If only Toys ‘R’ Us had gone bankrupt 20 years ago.
That’s not a slam against one of the largest purveyors of childhood joy, where parents have been buying happiness for more than a half-century.
But the toy store’s financial plight has forced it to look at the retail experience differently. As a result, it will soon open “interactive” play spaces in its stores, USA TODAY has reported.
That’s right, parents. Odds are good that by the hot and sweltering summer of 2018, the Toys ‘R’ Us closest to you will host an indoor, climate-controlled playground filled with the latest games and toys.
And all it will cost you is a little guilt when feigning interest in a board game or playset.
In a statement making it clear the retailer has never shopped with a toddler, Toys ‘R’ Us has decided to further enrich a fun trip to the toy store.
No, not by renting blinders that can easily clip onto small heads. It plans to establish interactive spaces where clerks will bust out some product and let kids play with toys they don’t own. Just imagine the joy and potential for destruction in a caring and nurturing retail space.
This is a boon to parents as well, and not just for the quality time they’ll have with their smartphones, binge-watching favorite shows as their kids play in a monitored, confined space.
Should one of your children accidentally break something when slamming it to the linoleum, no worries. He couldn’t take it home anyway. Maybe your daughter refuses to share a spacecraft with her little sister. Hey Toys ‘R’ Us guy, we need another rocket over here, thanks.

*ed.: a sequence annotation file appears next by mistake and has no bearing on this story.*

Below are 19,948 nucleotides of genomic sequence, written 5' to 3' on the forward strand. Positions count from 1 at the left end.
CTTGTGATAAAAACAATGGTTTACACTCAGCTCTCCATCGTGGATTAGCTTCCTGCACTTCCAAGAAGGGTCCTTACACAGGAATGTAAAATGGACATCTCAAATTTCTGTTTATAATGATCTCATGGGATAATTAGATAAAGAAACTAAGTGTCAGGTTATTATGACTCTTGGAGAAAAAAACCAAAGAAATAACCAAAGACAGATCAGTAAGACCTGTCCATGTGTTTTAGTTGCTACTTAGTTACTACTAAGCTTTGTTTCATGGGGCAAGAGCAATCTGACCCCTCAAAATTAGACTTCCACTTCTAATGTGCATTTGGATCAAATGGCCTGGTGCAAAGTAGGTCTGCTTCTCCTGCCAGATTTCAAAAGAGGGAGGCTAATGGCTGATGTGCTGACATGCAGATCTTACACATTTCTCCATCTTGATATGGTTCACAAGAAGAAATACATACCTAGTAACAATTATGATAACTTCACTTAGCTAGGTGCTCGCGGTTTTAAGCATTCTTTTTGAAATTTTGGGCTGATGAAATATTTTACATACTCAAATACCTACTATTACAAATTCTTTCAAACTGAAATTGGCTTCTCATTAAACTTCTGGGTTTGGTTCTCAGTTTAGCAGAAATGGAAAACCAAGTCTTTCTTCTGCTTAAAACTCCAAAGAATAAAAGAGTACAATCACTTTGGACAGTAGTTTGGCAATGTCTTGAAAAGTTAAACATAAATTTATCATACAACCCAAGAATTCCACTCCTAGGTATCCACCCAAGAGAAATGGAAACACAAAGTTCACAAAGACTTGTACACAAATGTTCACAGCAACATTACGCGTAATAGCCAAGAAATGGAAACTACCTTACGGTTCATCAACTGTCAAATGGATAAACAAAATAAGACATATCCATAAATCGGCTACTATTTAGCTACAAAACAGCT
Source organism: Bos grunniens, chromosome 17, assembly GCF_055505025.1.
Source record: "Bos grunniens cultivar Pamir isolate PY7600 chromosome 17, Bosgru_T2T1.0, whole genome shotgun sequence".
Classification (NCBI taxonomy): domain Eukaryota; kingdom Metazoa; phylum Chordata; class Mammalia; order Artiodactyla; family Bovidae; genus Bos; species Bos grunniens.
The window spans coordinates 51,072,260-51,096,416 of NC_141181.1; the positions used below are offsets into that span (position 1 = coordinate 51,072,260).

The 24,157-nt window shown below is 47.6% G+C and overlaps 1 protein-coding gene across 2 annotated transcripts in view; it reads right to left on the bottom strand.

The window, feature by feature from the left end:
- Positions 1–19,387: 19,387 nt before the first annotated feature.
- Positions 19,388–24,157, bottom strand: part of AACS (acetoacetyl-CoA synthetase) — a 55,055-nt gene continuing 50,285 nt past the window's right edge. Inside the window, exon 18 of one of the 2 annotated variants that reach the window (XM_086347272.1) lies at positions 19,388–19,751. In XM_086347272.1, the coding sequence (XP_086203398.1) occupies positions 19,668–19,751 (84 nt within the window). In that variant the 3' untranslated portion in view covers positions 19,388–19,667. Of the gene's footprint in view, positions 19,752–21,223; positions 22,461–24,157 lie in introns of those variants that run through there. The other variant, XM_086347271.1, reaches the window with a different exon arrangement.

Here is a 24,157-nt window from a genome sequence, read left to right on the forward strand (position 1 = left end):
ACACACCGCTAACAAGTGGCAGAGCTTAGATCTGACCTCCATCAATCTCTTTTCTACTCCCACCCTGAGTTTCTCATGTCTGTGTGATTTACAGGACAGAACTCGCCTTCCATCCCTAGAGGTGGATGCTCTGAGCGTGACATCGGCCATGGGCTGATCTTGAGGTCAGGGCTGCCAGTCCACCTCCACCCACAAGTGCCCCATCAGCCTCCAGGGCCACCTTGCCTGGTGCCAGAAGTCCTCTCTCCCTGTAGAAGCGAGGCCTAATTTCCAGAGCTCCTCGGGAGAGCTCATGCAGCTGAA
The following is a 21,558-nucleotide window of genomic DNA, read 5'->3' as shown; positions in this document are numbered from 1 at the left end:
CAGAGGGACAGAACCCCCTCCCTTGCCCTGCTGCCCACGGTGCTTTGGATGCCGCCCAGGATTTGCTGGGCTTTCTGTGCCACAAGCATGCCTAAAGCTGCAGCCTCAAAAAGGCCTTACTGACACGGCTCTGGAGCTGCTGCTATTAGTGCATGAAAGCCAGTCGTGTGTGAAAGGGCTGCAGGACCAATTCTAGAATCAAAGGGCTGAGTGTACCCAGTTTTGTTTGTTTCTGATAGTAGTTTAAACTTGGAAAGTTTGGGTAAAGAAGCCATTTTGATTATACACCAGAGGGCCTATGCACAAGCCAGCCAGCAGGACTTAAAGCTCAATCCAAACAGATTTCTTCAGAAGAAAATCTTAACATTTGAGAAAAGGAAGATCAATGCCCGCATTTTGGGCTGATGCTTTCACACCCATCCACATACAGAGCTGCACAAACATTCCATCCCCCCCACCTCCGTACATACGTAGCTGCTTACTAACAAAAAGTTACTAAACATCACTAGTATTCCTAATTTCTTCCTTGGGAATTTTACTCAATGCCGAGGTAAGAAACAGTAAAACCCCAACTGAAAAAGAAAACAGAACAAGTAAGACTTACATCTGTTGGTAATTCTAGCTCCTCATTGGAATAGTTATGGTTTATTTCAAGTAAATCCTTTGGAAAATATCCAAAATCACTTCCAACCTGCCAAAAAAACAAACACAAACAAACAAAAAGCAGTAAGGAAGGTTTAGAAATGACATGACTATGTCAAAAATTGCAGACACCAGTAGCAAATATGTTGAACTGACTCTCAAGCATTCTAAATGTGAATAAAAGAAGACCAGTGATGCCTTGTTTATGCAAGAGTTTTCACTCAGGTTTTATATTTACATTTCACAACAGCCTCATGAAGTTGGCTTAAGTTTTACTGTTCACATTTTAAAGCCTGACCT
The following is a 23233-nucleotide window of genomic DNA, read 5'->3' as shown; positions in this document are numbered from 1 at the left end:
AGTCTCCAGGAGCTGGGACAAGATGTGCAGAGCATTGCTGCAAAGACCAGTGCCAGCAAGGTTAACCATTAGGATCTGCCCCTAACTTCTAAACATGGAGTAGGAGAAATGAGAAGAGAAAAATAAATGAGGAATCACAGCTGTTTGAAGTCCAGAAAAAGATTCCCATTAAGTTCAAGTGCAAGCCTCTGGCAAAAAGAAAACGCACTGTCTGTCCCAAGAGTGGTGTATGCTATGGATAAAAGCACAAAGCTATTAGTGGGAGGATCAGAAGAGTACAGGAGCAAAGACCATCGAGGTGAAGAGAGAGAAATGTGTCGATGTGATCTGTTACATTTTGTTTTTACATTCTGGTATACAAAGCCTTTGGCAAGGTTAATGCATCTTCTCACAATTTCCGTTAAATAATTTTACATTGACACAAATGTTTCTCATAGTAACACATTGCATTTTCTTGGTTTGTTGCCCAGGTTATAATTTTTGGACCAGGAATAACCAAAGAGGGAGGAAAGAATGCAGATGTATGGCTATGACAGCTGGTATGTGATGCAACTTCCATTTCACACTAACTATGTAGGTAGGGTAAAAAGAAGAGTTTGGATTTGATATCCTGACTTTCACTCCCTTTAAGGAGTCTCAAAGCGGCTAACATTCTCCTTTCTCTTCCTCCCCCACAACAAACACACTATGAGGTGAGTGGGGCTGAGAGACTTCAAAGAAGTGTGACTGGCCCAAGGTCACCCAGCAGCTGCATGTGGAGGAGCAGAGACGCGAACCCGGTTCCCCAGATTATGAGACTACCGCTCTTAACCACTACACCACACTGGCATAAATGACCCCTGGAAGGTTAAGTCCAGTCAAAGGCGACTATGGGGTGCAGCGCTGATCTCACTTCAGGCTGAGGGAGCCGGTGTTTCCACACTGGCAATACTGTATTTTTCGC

Welcome to the correction-free zone, where every parent is the cool parent, and timeouts are as unnecessary as forking over $80 for a playset that will spend most of its life in a closet.
When my son was little, our only recreational alternatives away from home were playgrounds or a McDonald’s, the latter with ball pits holding ingredients necessary for primitive life. I supervised my son out of sheer boredom since personal entertainment devices were years away.
Not that these corporate-sponsored interactive spaces absolve all parental irresponsibility. The adults may want to look up if, say, a game of Twister with strangers breaks out.
Then again, Toys ‘R’ Us may limit certain activities in its interactive spaces. Perhaps only certain toys will be available, with expectations of a brief tryout followed by a likely purchase. Maybe you’ll be back at the playground in no time.
But at least you’ll still be able to watch shows and text friends as sweat turns your clothing into a Jackson Pollack painting.